BEIRUT: The second round of Lebanese expat voting took place on Sunday, with overseas voters from 48 countries heading to the polls as the country hopes for a break in the political impasse.
Given the different time zones, it was difficult to monitor votes in each continent. However, young expats who recently left Lebanon expressed great enthusiasm in voting for the forces of change over the ruling parties.
A total of 194,348 Lebanese expats were registered to vote on Sunday, but turnout trickled in relatively weakly, but the enthusiasm many had shown in the first round of expat voting on Friday ensured optimism remained high.
Turnout is low compared to the last national elections in 2018. The weak voting rate has even been reflected in some countries where voters have explicitly expressed affiliation with Hezbollah and the Amal Movement.
Expats living in countries that have a Sunday weekend voted on Sunday, while those living in the 10 Arab and Muslim countries that have a Friday weekend were the first to vote on Friday. The third and final stage will take place on May 15, with the Lebanese voting at home.
At midnight on Saturday, Beirut time, the polls opened in Australia, where the number of registered voters was 20,602. The polling process in the UAE kicked off at 6:00 a.m., with 25,066 registered voters living in Dubai and Abu Dhabi. Polls then opened in European and African countries. As soon as the polls closed in Australia at 3:00 p.m. Beirut time, the polls opened in Canada, the US, Brazil and Venezuela.
Speaking from the operations room designated to monitor the elections via the Internet, which is linked to all polling stations around the world, Foreign Minister Abdullah Bou Habib announced that the turnout in Australia had reached 54 percent an hour before the polls closed.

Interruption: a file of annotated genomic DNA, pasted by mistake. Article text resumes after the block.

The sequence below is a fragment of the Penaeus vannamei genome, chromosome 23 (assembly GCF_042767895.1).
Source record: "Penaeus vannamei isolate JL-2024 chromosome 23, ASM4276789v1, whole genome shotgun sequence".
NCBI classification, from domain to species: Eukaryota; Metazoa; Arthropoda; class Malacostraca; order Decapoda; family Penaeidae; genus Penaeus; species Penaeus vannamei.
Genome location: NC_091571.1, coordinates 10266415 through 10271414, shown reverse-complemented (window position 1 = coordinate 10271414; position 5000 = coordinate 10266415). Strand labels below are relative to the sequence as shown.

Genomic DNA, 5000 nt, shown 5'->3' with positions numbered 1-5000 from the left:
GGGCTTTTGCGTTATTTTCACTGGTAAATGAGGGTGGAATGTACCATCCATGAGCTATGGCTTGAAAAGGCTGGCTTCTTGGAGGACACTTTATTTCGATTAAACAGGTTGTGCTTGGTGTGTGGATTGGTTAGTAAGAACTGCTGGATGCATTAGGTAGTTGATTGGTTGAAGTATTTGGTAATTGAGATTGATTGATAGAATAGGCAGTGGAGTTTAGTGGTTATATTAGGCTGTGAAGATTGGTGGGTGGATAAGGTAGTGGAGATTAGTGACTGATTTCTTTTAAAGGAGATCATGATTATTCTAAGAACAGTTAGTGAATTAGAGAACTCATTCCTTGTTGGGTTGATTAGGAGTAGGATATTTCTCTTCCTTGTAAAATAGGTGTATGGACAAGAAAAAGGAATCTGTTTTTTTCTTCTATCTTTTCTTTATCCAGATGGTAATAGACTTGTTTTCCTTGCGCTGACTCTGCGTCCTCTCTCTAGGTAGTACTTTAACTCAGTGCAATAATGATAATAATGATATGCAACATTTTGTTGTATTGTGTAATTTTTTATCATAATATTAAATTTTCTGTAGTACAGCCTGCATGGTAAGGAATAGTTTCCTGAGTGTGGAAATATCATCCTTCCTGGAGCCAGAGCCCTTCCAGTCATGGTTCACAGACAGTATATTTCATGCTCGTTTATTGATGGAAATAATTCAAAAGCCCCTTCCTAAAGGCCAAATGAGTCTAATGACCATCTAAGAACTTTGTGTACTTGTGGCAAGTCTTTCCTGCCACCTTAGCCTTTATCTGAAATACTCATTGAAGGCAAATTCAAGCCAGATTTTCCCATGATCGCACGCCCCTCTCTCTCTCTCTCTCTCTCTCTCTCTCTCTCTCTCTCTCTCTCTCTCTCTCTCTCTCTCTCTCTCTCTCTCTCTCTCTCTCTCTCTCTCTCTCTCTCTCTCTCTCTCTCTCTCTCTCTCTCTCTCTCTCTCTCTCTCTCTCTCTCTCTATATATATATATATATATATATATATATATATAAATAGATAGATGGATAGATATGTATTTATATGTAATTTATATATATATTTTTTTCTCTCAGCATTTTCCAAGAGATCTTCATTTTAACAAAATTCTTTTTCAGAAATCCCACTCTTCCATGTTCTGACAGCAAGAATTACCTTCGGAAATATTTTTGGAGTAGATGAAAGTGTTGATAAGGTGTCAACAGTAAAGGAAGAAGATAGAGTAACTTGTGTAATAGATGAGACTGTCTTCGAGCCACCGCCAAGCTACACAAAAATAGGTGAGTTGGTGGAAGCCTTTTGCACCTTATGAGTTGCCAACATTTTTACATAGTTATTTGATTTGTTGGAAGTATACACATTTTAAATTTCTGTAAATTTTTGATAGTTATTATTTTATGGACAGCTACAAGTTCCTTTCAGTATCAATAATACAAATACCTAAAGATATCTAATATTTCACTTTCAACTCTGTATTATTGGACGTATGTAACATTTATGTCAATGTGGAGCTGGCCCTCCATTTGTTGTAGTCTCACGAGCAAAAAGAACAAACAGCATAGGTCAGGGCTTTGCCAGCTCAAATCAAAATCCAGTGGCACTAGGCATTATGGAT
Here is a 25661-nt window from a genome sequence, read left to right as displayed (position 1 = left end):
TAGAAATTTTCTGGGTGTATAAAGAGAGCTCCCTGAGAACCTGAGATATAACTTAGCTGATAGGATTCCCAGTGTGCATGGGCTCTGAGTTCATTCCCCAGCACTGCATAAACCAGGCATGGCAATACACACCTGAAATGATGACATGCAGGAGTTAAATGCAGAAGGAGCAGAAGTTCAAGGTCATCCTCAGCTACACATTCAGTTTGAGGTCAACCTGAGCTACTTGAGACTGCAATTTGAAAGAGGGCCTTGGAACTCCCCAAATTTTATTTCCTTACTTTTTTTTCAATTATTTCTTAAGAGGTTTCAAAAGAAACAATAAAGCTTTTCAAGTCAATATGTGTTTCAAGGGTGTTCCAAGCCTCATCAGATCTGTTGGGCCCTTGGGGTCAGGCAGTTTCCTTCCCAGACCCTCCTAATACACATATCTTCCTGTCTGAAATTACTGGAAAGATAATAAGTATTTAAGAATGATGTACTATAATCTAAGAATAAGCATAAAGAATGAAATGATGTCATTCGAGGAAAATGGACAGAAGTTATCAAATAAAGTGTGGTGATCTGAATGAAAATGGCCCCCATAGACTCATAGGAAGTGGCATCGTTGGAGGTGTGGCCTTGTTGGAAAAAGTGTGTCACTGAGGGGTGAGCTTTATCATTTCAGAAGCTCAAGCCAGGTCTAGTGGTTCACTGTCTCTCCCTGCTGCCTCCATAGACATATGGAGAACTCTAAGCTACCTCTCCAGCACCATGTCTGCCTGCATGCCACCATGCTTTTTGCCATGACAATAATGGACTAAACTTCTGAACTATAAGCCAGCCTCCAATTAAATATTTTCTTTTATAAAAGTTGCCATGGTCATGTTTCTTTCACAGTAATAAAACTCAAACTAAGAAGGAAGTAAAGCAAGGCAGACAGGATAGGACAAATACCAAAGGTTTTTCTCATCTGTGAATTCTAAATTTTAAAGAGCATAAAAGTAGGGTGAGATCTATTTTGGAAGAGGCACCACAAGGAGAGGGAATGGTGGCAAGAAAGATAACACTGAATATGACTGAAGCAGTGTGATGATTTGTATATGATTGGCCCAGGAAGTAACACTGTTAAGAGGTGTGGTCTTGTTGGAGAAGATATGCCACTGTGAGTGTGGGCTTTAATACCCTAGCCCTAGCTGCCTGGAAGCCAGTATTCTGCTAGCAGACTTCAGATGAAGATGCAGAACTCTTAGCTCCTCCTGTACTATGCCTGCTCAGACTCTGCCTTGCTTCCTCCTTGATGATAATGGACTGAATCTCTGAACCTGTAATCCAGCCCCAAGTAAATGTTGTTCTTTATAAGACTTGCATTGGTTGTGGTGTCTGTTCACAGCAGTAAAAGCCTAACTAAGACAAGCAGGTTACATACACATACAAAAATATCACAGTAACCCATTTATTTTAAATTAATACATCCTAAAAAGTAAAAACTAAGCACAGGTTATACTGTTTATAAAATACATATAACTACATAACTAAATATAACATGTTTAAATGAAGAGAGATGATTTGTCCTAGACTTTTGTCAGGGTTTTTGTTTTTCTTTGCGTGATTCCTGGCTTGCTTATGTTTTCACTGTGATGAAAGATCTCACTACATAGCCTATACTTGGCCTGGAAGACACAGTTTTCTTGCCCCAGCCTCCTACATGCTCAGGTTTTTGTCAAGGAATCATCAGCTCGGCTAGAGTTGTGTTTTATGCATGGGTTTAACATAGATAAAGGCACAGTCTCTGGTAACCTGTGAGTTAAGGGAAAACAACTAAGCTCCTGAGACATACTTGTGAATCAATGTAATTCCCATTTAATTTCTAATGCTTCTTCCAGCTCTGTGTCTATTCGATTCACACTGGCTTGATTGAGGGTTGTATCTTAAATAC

The queues at the Lebanese General Consulate in Dubai stretched for over 1 km, as voters waited for hours under the scorching sun to cast their votes, while the turnout in Abu Dhabi hit 65.2 percent at 3 p.m. Beirut time.
In 2018, expat turnout in the UAE exceeded 66 percent.
The Lebanese Association for Democratic Elections reported some violations, such as voters taking selfies or pictures of the lists they were voting for behind the isolators. It added that isolators in some polling stations in Australia were exposed.
Delegates for candidates observed the voting process in different countries. In African countries and Germany, supporters of Hezbollah and the Amal Movement flocked to polling stations to campaign for their parties. Meanwhile, voters in Australia complained about different polling stations being assigned to several members of the same family, forcing them to take relatively long trips to cast their votes.
In Turkey, 999 Lebanese expats registered to vote overseas, with 323 in Russia, 696 in Romania, 528 in Greece and 840 in Cyprus.
A total of 27,813 voters were registered in France, 233 in Ireland, and 6,535 in Britain.
In Germany, 16,171 voters were registered, 2,601 in Switzerland, 2,128 in Italy, 1,226 in Spain, 965 in the Netherlands, 706 in Denmark, 282 in Austria, 215 in Poland, 200 in Luxembourg, and 221 in Hungary.
In Zambia, 410 expats were registered, 405 in South Africa, 2,580 in Nigeria, 848 in Gabon, 653 in DR Congo, 518 in Benin, 332 in Angola, 228 in Cameroon, 248 voters in Morocco, 6,070 in Côte d'Ivoire, 532 in Guinea, 1,012 in Ghana, 724 in Sierra Leone, 707 in Senegal, 458 in Togo, 376 in Liberia, 317 in Mali and 293 in Burkina Faso.
Meanwhile, President Michel Aoun visited the operations room in Beirut where he was briefed on how elections abroad are being monitored. Speaking to the press, Aoun hoped that “the elections will end smoothly, without problems or objections and for things to improve in the upcoming elections so that they would be easier and at a lower cost than today, by using a code to vote and not having to fly in ballot boxes.”
Many foreign diplomats also visited the operations room to inspect the electoral process. The EU’s Election Observation Mission’s deputy, Jarek Domanski, said: “The mission’s 16 teams are monitoring the progress of the electoral process, and they are distributed over 13 European countries.”
Domanski noted: “The teams that will undertake the same task next Sunday will include about 170 observers. The mission team will monitor the numbers of ballot boxes coming from abroad in order to match them when the counting process begins on May 15.”